It is wise to identify your inventors in your preliminary patent. Doing so can assist in protecting against future prior art challenges against your provisional patent. In the United States, an inventor is defined as anyone who has contributed to the conception of at least one claim in your patent – this includes not only those who invented it but also those who put it into practice.
3. Filing Requirements
The initial step in filing for a preliminary patent is to provide an accurate, comprehensive description of the invention. This should be written so that someone trained in this field could comprehend it clearly. It should include details about how it functions and how it’s constructed, as well as being detailed enough for anyone with basic skillset to manufacture and utilize the item.
Depending on how the description is written, additional drawings of how your invention is constructed may be necessary. While this step is optional, it could help patent examiners gain a better insight into your invention.
For your invention to qualify as “patentable,” it must meet several criteria. Your idea must be statutory, novel, useful and non-obvious; additionally, it must be of “patentable subject matter,” which is defined as something that can be patented – including processes, machines, manufactured articles or compositions of matter.
Once you have a good idea of what you want to protect, begin an exhaustive search for prior patents and/or sales of inventions similar to yours. You can conduct this research yourself online, or hire a patent searcher for assistance.
If you can locate prior patents of similar inventions, these will constitute your “prior art.” To locate this prior art, search through public records such as court and government documents, engineering libraries, or even the Internet.
After reviewing your prior art, you should then create a patent specification that clearly describes your invention and seeks protection for it. This document should then be filed along with your provisional patent application.
Another essential step in prepping for your patent application is making sure the specification satisfies all USPTO provisional application requirements, which can be found in 35 U.S.C. SS 112 and 37 CFR 1.53.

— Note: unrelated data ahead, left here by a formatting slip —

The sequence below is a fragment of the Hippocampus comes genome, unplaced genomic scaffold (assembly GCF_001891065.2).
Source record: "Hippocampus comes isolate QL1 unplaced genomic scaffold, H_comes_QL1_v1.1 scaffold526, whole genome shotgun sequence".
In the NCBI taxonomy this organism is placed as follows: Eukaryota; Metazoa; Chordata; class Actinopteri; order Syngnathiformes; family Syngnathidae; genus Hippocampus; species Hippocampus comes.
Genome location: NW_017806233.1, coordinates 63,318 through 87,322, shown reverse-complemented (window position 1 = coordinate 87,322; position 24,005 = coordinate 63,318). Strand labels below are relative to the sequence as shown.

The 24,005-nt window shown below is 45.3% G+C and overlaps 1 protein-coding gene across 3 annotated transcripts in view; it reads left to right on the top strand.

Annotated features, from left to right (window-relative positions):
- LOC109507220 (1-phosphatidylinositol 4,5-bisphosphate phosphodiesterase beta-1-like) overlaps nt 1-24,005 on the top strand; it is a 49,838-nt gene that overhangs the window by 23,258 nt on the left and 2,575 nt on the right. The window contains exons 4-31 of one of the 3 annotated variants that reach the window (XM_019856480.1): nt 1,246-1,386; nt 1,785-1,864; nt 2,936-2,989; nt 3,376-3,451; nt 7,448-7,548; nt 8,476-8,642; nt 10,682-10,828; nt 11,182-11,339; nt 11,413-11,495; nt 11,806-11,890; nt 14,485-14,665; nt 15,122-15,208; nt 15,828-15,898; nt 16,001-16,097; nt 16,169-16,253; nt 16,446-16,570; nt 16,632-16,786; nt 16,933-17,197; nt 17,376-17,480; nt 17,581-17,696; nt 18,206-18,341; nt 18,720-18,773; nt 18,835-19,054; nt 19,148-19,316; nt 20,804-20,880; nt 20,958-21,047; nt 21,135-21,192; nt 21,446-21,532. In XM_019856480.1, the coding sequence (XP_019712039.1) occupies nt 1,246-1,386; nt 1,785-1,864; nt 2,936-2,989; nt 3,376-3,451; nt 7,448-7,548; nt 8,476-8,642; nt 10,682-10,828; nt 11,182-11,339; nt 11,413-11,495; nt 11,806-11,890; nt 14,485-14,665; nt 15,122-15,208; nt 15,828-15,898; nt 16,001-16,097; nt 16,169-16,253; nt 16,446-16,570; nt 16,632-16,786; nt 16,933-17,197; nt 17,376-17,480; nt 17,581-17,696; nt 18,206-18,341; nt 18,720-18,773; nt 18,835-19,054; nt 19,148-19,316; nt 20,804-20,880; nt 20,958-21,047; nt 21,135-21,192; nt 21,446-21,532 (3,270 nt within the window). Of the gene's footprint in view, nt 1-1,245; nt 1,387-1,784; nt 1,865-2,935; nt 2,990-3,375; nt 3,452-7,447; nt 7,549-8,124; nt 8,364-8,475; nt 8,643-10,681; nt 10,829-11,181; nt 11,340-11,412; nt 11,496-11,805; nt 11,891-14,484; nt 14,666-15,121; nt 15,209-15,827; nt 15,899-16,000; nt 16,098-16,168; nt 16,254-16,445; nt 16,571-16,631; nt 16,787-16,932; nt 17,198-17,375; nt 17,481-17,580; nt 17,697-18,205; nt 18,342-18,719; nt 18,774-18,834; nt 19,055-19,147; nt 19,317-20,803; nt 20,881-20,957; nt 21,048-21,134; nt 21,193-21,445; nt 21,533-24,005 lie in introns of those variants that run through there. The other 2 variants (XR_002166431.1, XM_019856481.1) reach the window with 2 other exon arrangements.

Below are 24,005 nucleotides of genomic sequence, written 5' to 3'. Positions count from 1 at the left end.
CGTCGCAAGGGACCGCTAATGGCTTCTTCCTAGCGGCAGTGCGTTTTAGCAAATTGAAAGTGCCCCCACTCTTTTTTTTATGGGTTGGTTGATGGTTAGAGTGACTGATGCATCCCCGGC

Once your specifications meet all the necessary criteria, you will be granted a USPTO filing date for your provisional patent. This allows you to initiate the patent examination process and claim priority over that provisional patent.
By filing for a patent, an inventor effectively gains exclusive ownership of their invention for an extended period. This helps safeguard their idea and prevent others from making use of it.
Depending on the invention and technology involved, patent costs can range anywhere from $800 to over $100,000. With an understanding of these potential fees and costs associated with pursuing a patent, you can decide if it is worthwhile for you to pursue one.
The cost of a preliminary patent is determined by several factors, including the priority date and prior art. Whether you file for either a provisional patent or non-provisional patent will also influence filing and search fees.
Filing for a provisional patent is an economical and time-saving solution, providing valuable insight about your invention without needing to invest a large amount of resources or effort into the patent prosecution phase. However, keep in mind that a provisional patent does not grant you full protection like a utility patent does.
If you decide to file for a provisional patent, the initial step is creating an exhaustive description of your invention. This critical element can make or break your application; make sure there is enough detail so anyone who understands your field of expertise can reproduce the invention with ease.
Additionally, include any technical drawings, sketches or abstracts you have created for the invention in your application. Doing so will allow the USPTO to comprehend your invention and grant you a patent.
Your attorney will then submit your application to the USPTO for examination, which can take anywhere from six months to a year. If they determine that your invention does not qualify for patent protection, you will receive a rejection letter from the USPTO.
Once an examiner determines that your invention qualifies for patenting, you will be notified and have a chance to appeal the decision. This process could take anywhere from two to five years; at this point, having an experienced patent lawyer on board can prove invaluable.